A Market Feasibility Analysis is a critical step for new products and services
Conducting a Market Feasibility Analysis for new products is a critical step in the product development process, sizing the potential market, and ultimately determining market feasibility. There are typically five components to a Feasibility Analysis: Technical, Economic, Legal, Operational, and Scheduling and it’s often abbreviated TELOS. At Mindspot Research we focus on the marketing and economic components of feasibility and inform the “go” or “no-go” decision using customer insights.
You might not wake up every day and think, “I wonder what I will create today”, but I do and so do many entrepreneurs and innovative companies. We work with start-up companies and organizations that have been in business for many decades, some more than 100 years, and they count on us to understand the market feasibility of a new product.
Typically when Mindspot Research clients contact us about marketing research involving a new product, it’s because this new product, concept, or idea is at some stage in the product development or innovation process. It could be an idea or a concept that may benefit from concept testing or even exploratory research to better understand or uncover if a need or desire already exists for the potential product.
Consider that research is a way to get the answers you need that you don’t have…yet.
Marketing Research also reduces in-market risk and increases your chance of success. There are some key milestones in a project development process, whether it is a line extension of an existing brand or a completely new product, where your project will benefit from customer insights gathered from focus groups, surveys, or collected as part of a feasibility study.
Often entrepreneurs invent, develop, or make products because they want something and can’t find it.
They have a need and it’s not being met. For those of you who don’t know me, I am a road biker; I have a carbon Cannondale, and I occasionally arrive late to the office because I was out getting my morning ride in. As an example of a potential new product, let’s consider developing a line of cycling jerseys for women who are road bikers. This is an actual product I have been considering developing just for fun. Sure there are a lot of cycling jerseys out there for women right now. However, there are not very many cycling jerseys that I consider to be “for me” or what I consider to be “my style”.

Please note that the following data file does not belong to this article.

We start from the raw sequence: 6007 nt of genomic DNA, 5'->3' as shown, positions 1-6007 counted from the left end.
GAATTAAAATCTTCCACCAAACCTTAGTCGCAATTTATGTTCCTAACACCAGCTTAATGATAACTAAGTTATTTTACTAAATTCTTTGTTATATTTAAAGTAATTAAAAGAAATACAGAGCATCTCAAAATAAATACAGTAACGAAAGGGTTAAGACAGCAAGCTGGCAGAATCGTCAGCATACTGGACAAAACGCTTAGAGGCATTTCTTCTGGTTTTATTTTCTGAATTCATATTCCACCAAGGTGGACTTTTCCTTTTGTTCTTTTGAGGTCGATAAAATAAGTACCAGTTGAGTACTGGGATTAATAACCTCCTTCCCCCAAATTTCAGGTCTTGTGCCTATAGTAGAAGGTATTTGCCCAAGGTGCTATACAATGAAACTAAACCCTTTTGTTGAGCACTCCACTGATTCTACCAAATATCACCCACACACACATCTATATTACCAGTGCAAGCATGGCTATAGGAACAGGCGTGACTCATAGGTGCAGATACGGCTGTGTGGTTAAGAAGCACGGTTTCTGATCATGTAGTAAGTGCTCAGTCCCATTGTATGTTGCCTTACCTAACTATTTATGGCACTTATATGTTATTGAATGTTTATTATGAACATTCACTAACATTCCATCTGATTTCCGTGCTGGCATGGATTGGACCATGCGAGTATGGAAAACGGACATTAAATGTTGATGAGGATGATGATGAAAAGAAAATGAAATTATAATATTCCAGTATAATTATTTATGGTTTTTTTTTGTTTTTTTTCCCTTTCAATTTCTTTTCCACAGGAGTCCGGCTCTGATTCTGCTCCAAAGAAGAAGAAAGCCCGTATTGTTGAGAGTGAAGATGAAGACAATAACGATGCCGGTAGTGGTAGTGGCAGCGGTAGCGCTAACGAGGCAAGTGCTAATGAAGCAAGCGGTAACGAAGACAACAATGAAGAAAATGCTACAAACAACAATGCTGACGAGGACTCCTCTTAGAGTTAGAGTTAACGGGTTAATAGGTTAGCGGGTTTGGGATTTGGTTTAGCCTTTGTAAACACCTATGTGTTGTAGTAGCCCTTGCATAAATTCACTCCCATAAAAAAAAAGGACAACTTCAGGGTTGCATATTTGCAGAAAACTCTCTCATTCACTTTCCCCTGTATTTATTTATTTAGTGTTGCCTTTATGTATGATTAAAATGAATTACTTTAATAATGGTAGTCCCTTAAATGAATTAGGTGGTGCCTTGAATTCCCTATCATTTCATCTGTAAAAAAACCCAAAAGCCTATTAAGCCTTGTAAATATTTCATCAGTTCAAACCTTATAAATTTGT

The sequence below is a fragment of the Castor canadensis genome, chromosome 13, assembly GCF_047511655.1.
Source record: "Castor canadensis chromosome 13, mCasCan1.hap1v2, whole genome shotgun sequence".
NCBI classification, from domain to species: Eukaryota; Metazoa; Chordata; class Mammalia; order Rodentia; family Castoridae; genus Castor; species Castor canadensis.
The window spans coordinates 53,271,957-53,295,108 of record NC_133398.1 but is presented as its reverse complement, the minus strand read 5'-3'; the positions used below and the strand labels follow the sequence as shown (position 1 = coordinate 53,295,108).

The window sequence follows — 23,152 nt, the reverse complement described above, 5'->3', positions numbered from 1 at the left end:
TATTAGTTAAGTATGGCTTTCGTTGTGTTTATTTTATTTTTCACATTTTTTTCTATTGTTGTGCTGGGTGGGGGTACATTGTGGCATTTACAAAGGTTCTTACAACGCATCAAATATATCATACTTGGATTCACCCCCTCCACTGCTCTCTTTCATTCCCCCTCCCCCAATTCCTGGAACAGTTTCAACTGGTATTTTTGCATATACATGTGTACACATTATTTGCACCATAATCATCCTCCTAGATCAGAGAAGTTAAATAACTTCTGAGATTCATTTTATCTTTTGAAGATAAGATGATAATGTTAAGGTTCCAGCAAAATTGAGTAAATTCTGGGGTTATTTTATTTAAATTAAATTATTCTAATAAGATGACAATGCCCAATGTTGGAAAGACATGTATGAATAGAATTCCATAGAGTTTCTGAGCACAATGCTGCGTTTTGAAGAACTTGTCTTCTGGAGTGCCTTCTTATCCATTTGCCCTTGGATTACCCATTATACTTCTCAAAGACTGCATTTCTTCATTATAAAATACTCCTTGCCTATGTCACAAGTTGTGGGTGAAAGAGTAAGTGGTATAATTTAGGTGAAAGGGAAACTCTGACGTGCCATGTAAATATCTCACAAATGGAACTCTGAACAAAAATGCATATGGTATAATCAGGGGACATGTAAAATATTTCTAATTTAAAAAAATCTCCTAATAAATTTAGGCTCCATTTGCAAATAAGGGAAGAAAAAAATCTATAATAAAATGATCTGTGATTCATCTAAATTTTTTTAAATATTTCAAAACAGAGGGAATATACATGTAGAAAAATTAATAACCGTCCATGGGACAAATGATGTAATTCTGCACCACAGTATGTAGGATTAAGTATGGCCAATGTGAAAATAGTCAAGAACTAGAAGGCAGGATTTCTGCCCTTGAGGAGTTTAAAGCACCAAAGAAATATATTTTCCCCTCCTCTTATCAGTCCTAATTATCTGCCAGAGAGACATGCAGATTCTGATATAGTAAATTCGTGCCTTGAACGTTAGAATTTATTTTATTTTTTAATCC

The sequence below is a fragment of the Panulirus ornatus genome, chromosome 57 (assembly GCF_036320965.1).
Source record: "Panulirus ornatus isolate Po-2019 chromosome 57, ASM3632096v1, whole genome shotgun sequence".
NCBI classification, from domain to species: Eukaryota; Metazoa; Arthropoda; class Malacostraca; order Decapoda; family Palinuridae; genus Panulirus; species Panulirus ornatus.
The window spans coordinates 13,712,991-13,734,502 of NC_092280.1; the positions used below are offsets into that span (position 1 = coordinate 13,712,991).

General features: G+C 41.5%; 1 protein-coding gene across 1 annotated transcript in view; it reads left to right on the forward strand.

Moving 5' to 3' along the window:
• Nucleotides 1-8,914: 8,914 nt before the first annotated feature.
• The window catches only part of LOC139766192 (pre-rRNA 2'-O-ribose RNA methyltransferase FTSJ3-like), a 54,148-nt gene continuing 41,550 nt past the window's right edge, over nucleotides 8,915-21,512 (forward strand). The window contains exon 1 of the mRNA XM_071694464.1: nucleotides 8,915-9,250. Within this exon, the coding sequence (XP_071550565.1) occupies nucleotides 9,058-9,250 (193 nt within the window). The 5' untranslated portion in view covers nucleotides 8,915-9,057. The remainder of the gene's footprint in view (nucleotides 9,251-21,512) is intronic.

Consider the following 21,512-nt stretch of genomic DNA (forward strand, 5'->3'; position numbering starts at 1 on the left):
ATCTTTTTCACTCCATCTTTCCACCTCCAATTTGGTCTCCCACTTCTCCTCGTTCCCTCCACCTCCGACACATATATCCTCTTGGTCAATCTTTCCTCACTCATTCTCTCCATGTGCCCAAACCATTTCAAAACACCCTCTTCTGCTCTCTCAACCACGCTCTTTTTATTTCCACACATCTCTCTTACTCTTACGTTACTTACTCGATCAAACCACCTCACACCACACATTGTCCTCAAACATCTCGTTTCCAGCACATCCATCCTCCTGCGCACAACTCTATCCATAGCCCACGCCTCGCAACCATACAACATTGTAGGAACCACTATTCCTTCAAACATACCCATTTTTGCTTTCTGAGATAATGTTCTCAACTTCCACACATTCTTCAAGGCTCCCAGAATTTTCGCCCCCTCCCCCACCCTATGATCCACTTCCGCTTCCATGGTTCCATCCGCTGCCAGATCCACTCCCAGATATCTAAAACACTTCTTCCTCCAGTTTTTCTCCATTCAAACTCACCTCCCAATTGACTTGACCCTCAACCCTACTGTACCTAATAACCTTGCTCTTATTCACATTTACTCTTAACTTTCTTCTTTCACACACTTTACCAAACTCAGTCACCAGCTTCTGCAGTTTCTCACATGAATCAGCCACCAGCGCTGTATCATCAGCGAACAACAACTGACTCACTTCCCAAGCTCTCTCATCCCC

This is how a new concept emerges. I am not finding the product that I want. From this point, I could prototype the product (the cycling jersey) or write the specifications, then decide if I am going to make one or two for myself or develop this particular new product and bring it to more of a mass market. If I am considering more of a mass-market approach then, this is the point where it is a good idea to conduct a market feasibility analysis.
If you are going to invest a significant amount of time in developing a product it’s important to make an informed decision: Find the information that you need to decide if it is the best and highest use of your time.
Ask yourself: If I do this, is it worth it?
There are many elements in a market feasibility analysis including defining your target market by demographic and/or lifestyle characteristics known in the research biz as psychographic attributes. If you understand who is going to buy your product, then you can start to determine if the market is large enough for you to undertake the project.